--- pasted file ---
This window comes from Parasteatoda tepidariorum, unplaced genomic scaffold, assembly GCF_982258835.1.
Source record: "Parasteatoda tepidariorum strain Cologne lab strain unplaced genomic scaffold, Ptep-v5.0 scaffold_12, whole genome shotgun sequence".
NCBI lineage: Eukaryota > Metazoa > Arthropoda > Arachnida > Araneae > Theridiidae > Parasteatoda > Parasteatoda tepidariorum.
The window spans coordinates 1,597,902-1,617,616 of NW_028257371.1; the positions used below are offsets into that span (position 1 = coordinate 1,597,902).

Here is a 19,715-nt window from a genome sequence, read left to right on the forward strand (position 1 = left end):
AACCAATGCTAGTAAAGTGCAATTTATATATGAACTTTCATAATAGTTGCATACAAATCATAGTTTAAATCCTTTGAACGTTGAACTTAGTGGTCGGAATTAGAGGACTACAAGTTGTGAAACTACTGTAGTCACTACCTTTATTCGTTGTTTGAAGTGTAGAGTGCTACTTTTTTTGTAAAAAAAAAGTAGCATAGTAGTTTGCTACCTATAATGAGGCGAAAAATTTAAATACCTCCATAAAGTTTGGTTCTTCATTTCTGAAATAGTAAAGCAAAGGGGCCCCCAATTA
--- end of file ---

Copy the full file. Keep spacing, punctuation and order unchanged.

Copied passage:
This window comes from Parasteatoda tepidariorum, unplaced genomic scaffold, assembly GCF_982258835.1.
Source record: "Parasteatoda tepidariorum strain Cologne lab strain unplaced genomic scaffold, Ptep-v5.0 scaffold_12, whole genome shotgun sequence".
NCBI lineage: Eukaryota > Metazoa > Arthropoda > Arachnida > Araneae > Theridiidae > Parasteatoda > Parasteatoda tepidariorum.
The window spans coordinates 1,597,902-1,617,616 of NW_028257371.1; the positions used below are offsets into that span (position 1 = coordinate 1,597,902).

Here is a 19,715-nt window from a genome sequence, read left to right on the forward strand (position 1 = left end):
AACCAATGCTAGTAAAGTGCAATTTATATATGAACTTTCATAATAGTTGCATACAAATCATAGTTTAAATCCTTTGAACGTTGAACTTAGTGGTCGGAATTAGAGGACTACAAGTTGTGAAACTACTGTAGTCACTACCTTTATTCGTTGTTTGAAGTGTAGAGTGCTACTTTTTTTGTAAAAAAAAAGTAGCATAGTAGTTTGCTACCTATAATGAGGCGAAAAATTTAAATACCTCCATAAAGTTTGGTTCTTCATTTCTGAAATAGTAAAGCAAAGGGGCCCCCAATTA